Perhaps the most amazing thing about the O.J. Simpson case is that everyone in Los Angeles had a connection to it.
I'm waiting for the day when a young intern walks into my office and asks me about my career, and after I tell him or her about a pivotal story I covered for three years, that intern will say, "Excuse me, who is O.J.?"
Twenty years ago, it seemed everyone knew who O.J. Simpson was, especially in Los Angeles. Late the evening of June 12, 1994, a gruesome crime would soon make him known to anyone who still might ask, "Who is O.J.?"
I covered the murders of Nicole Brown Simpson and Ron Goldman from the beginning. The morning of Monday, June 13, 1994, as word of the murders broke, I was sent to cover the crime scene on Bundy Drive for the local Fox station. The amount of blood on the sidewalk was stunning. Four days later, on Friday, June 17th, I was working the night shift. Camerawoman Patti Ballaz and I were sent to find O.J.'s girlfriend, Paula Barbieri, when we heard on the scanner that Simpson had gone missing. Patti and I were told to head to the cemetery in Orange County where Nicole had just been buried, as authorities thought Simpson might be there contemplating suicide.
Then we heard on the scanners that police had spotted a white Bronco. Simpson's old friend from USC, Al Cowlings, was driving, and O.J. was slumped down in the back seat. Patti and I pulled over and switched seats so I could drive and she could shoot. We drove toward the location of the Bronco, then turned around and got behind the legion of police cars following it. It was perhaps the most surreal thing I've ever seen in Los Angeles: Driving up the emergency lane on the left side of the northbound 405 freeway, Patti and her camera hanging out the side, O.J.'s Bronco a quarter mile ahead, and people sitting on the freeway median during rush hour traffic watching the show go by. One banner hung from an overpass saying, "Run, OJ, run."
You know the story from there. It was a story so big that local newscasts could lead with it every night. Don't know what to lead with on a slow news day? Lead with O.J.
The media circus made a lot of people a lot of money. At times, many seemed to forget that at the center of it were two people who'd been cut down, two children who'd lost their mother, a father who'd lost a son, and a man who's very freedom was on the line.
Of all the crazy witnesses (Kato Kaelin), the unbelievable developments (a slew of photos showing Simpson wearing Bruno Magli shoes), and heart stopping moments (Simpson trying on the killer's glove), perhaps the most amazing thing about the O.J. Simpson case is that everyone in Los Angeles had a connection to it. It was "six degrees of O.J." We all knew somebody who knew somebody who knew somebody connected to the investigation.
Here's my connection. It's the sort of typical connection you might hear from a neighbor or co-worker that summer.
In the weeks after the murders, reporters in Los Angeles were tasked every day with finding a story related to the Simpson case. Every new player who emerged was hounded by camera crews. Yes, even before social media and TMZ, it was possible to know everything all the time when it came to this saga. One day in August, two months after the murders, my husband took our dog to the veterinarian. I decided to pop in. As I walked into the vet's office, I overheard my husband and the vet discuss "Wayne," and how "Wayne" had flown Simpson to Chicago the night of the murders.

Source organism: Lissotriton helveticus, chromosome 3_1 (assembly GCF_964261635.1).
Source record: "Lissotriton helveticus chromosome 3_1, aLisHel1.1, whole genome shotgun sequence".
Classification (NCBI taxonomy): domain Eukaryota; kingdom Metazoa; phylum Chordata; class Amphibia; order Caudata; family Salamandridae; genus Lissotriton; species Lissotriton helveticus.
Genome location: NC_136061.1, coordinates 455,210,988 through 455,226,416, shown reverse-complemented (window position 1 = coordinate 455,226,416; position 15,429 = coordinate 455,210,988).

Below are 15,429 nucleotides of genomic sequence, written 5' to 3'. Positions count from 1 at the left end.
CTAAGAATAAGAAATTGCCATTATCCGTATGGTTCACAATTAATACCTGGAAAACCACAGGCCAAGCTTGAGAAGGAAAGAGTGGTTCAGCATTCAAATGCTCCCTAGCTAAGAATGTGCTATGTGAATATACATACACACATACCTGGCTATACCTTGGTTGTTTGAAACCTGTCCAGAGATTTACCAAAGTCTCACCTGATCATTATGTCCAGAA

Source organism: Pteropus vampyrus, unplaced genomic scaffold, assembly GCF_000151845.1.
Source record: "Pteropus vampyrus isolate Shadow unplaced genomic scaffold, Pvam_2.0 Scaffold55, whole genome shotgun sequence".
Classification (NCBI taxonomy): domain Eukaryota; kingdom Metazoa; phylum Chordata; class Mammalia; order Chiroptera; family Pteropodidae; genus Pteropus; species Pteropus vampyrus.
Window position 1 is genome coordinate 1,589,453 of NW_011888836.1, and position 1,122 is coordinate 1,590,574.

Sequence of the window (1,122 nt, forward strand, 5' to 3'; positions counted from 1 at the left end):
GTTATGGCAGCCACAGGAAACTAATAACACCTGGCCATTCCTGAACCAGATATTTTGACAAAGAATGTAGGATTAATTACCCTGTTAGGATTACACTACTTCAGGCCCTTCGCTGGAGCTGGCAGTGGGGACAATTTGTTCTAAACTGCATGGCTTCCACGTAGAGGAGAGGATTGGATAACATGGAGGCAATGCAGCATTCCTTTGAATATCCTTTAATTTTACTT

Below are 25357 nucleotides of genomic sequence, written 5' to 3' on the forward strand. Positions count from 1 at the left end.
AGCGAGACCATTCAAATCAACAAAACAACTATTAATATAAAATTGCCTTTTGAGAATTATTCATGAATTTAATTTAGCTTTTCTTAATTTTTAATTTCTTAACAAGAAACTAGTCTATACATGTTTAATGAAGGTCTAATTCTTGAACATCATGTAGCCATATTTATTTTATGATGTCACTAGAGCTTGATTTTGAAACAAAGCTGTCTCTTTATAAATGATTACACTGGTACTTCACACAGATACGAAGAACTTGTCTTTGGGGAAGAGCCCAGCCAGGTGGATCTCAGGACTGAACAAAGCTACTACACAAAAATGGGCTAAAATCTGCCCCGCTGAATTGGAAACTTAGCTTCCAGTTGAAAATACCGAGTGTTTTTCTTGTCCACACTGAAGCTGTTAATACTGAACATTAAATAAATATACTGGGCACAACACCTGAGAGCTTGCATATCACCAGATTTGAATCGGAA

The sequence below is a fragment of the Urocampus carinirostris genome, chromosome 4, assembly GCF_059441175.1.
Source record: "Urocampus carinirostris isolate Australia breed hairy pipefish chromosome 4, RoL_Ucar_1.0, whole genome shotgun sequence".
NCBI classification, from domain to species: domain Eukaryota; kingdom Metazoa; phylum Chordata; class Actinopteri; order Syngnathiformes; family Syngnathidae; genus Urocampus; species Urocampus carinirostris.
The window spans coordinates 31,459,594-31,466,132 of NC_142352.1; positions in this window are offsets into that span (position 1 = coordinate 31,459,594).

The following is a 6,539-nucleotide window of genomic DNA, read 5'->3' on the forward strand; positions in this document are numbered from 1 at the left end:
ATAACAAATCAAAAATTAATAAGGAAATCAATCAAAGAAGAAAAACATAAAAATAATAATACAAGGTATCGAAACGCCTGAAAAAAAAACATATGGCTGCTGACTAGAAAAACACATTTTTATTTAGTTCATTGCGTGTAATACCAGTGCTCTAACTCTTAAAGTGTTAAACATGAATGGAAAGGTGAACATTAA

"Wayne" was Wayne Stanfield, a neighbor of the veterinarian and a Navy buddy of my husband's. Stanfield was the American Airlines captain who did indeed fly Simpson to Chicago the night of June 12th. I learned from my husband and the vet that once Stanfield found out there was a celebrity on board that night, he went back to first class during the flight to say hello. Stanfield shook Simpson's hand and asked him to sign his pilot logbook for June 12, 1994. Simpson did, signing, "Peace to You." Most importantly, Stanfield could not recall seeing any cut on O.J.'s finger, a crucial point for the defense, as Simpson claimed he cut the finger in his Chicago hotel room after learning of the murders. Prosecutors believed he cut it committing the crimes. Stanfield went on to testify in both trials.
But that moment in August 1994, no one in the media knew this story. My husband had been sitting on it for weeks.
Inside the veterinarian's office, steam started pouring from my ears. I tried to keep my cool. I said, calmly, "Do you know what I do for a living? Do you know what helps pay the bills? Stories. Specifically, O.J. Simpson stories." My husband gave me a level look and replied, "If you keep talking to me like that I won't call Wayne for you." He made me promise to be cordial to his friend, and I was. Wayne provided me with a copy of his logbook showing O.J.'s signature, told me his experience, and I broke the story.
Other stories would follow over the next three years, but this one was the closest I got to six degrees of O.J.
Well, the closest I know of. There may be other connections, but my husband won't tell me.
-By CNBC's Jane Wells